Having just completed my first year of my Filmmaking degree, I can’t help but compare my foundation year experience with the year that has just passed. You see, when I first started life as a uni student, I was analysing linguistics, unpicking literary texts and writing essays. But for my second year, I extended my usual commute by a minute and moved from the Geoffrey Manton building to the Benzie building. I made the switch from studying English to Filmmaking.
Obviously, switching from a more analytical degree to a creative degree was a notable shift. While both courses encourage you to exercise your creativity, the two subjects differ quite a bit. Don’t get me wrong, I enjoy English. In fact, growing up, it was the subject I enjoyed the most (which meant it was subsequently also the subject that I did the best in).
So, you’d think that because I’m good at it, it would have been a fantastic idea to pursue a degree in English. Funnily enough though, after a taster of what that would be like, I ultimately decided against it. It was fascinating of course, but I know that with it being a subject that relied heavily on assessment through exams and essays, it just wasn’t the right course for me. One of my favourite parts of my current course is the free-spirited nature of the course. Whilst there is still some analysis involved, it’s more to inspire you to generate your own work and create ideas from, rather than just pure analysis. Of course, there are still some essays involved in Filmmaking, but there are definitely not as many as my previous course.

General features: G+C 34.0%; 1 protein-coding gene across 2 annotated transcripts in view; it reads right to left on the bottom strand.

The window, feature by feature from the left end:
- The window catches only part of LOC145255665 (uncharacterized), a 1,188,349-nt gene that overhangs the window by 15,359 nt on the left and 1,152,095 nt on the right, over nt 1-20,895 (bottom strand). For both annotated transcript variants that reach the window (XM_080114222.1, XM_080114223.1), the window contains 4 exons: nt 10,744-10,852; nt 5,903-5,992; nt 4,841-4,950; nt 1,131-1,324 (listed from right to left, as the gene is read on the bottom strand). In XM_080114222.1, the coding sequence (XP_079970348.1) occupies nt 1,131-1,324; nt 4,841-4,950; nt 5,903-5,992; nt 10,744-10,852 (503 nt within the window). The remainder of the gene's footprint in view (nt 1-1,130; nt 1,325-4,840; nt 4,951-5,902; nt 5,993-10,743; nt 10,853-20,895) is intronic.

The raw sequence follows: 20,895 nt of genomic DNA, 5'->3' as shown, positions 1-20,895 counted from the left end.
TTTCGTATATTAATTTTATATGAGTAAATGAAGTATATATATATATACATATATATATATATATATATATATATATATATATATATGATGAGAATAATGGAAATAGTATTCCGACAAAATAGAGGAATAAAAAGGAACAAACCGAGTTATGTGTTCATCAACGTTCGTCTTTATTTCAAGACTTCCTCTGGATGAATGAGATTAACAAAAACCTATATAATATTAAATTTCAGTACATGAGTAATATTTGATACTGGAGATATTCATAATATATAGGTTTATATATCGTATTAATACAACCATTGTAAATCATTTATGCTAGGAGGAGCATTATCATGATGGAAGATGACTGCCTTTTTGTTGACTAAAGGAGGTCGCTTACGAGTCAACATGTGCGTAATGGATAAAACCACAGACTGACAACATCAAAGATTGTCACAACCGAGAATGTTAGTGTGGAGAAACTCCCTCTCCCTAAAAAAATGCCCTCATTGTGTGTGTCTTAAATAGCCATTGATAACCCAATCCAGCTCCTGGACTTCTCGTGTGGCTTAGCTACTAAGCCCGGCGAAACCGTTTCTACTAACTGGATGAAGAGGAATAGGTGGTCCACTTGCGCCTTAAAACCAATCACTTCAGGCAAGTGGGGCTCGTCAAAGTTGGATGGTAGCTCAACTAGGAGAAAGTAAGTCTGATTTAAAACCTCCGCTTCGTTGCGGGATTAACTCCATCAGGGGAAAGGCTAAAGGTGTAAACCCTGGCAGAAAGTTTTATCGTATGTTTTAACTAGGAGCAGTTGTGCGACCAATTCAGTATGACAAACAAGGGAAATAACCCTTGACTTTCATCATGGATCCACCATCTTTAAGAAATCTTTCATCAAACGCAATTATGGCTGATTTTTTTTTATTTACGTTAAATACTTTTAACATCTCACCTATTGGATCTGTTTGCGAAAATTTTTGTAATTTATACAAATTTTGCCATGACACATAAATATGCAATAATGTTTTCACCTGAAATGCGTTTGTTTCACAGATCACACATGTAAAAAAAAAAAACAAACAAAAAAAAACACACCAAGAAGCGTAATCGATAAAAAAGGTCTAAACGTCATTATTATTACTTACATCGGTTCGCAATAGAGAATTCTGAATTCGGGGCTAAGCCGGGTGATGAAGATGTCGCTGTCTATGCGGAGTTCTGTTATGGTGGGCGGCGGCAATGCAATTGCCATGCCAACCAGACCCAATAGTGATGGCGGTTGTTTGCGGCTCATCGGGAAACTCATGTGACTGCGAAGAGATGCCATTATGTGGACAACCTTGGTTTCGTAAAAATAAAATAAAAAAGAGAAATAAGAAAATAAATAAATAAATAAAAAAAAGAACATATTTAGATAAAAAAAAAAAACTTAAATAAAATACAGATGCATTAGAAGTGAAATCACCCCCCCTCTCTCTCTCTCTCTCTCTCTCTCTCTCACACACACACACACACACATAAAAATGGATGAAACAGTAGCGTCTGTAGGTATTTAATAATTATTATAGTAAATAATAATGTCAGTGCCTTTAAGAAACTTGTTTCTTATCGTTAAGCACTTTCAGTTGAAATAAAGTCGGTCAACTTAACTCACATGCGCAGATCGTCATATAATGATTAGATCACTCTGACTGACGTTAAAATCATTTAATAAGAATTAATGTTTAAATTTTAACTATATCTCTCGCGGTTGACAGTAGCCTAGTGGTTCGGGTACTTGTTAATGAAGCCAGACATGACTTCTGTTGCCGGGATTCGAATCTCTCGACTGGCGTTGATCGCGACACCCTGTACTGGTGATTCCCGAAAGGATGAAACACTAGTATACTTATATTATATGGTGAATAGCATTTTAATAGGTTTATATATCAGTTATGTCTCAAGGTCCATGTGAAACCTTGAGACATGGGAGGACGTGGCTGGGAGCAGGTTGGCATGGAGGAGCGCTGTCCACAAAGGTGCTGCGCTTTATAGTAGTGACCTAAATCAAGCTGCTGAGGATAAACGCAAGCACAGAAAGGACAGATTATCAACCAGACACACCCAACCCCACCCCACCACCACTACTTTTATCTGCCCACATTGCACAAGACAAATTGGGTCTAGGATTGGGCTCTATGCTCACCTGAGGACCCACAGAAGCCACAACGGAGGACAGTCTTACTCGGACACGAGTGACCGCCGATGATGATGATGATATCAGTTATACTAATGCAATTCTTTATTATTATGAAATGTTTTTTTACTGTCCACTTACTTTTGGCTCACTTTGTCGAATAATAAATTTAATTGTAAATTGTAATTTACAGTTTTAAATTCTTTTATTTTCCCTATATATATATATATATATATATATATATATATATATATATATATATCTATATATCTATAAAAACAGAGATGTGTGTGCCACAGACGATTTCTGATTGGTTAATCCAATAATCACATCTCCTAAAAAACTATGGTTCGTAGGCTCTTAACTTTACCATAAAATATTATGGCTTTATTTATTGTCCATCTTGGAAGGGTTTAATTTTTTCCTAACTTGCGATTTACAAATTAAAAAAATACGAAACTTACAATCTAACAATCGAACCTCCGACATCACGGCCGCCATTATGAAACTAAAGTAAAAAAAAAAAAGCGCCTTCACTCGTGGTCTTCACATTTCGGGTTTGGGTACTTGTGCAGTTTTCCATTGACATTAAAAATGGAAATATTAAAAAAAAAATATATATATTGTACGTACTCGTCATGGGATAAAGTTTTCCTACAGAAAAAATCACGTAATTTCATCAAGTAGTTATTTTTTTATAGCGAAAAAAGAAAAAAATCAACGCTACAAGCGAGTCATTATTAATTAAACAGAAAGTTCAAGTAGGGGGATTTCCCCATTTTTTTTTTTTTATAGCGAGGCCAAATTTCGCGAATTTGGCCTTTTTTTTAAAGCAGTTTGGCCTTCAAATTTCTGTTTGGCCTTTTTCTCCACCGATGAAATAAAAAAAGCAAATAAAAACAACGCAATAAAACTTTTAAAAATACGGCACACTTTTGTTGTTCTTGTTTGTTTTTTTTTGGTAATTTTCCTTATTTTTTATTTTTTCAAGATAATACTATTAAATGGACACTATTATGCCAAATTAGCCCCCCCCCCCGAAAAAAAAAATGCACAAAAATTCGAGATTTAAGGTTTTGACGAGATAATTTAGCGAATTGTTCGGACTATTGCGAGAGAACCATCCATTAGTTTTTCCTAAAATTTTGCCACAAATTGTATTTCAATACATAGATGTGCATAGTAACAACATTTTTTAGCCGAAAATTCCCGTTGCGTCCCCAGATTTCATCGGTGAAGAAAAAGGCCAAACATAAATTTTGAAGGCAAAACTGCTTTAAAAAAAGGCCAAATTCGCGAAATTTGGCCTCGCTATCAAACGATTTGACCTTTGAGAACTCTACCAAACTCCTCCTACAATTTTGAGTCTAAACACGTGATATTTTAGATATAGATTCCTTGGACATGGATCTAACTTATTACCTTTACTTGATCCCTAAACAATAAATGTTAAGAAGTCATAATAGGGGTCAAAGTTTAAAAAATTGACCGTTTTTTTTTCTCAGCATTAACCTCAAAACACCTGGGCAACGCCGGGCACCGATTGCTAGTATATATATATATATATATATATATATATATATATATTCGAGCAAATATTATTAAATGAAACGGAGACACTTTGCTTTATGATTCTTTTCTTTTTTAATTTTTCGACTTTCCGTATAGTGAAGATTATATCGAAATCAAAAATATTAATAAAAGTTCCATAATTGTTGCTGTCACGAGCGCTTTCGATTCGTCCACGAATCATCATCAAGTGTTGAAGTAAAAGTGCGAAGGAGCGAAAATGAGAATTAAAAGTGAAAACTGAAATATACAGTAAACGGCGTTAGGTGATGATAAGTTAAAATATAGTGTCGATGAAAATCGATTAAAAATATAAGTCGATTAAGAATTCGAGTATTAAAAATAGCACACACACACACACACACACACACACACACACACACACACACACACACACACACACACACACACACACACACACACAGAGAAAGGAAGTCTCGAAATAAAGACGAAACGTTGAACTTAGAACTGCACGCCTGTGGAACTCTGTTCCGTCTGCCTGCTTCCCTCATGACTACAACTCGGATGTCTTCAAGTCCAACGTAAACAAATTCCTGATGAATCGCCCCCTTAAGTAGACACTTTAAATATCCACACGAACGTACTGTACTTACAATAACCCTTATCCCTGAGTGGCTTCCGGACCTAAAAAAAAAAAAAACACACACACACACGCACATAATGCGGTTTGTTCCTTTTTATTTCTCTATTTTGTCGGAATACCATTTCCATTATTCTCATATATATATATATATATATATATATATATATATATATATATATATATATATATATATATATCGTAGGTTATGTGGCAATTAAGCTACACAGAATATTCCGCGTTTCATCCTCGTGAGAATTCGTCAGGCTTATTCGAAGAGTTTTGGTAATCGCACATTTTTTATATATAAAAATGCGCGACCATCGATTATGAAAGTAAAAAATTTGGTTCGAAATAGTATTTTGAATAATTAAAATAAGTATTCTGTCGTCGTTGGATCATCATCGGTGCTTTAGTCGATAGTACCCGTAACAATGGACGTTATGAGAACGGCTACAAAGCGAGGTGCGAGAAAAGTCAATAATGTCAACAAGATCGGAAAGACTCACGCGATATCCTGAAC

But life as a student is more than just what you do on your course. A big part of uni life that people always stress the importance of, is maintaining a social life – I really struggled with this. In fact, this is something that I struggled with even up to halfway through my first year. Making friends is really tough for some of us, myself included. Loneliness is something that you may experience, but it’s only natural. Uprooting your life and starting over is hard, but I’ve learned that you will definitely find your stride. You just need to remember that you don’t have to act like what you think university students act like. Yes, many will definitely enjoy nights out with alcohol and loud music, but many will also like quieter gatherings where you can enjoy a few snacks and binge watch something. Don’t feel the need to force yourself to do things you don’t enjoy.
Overall, I would say that the biggest difference between my foundation year and my first year is that I’ve become more confident. Not just academically, but creatively, socially and… just personally. I feel like I actually know what I’m doing, and I don’t feel as scared to do it. It’s very strange to think of myself as that clueless, homesick noob who first moved to this city a couple years ago.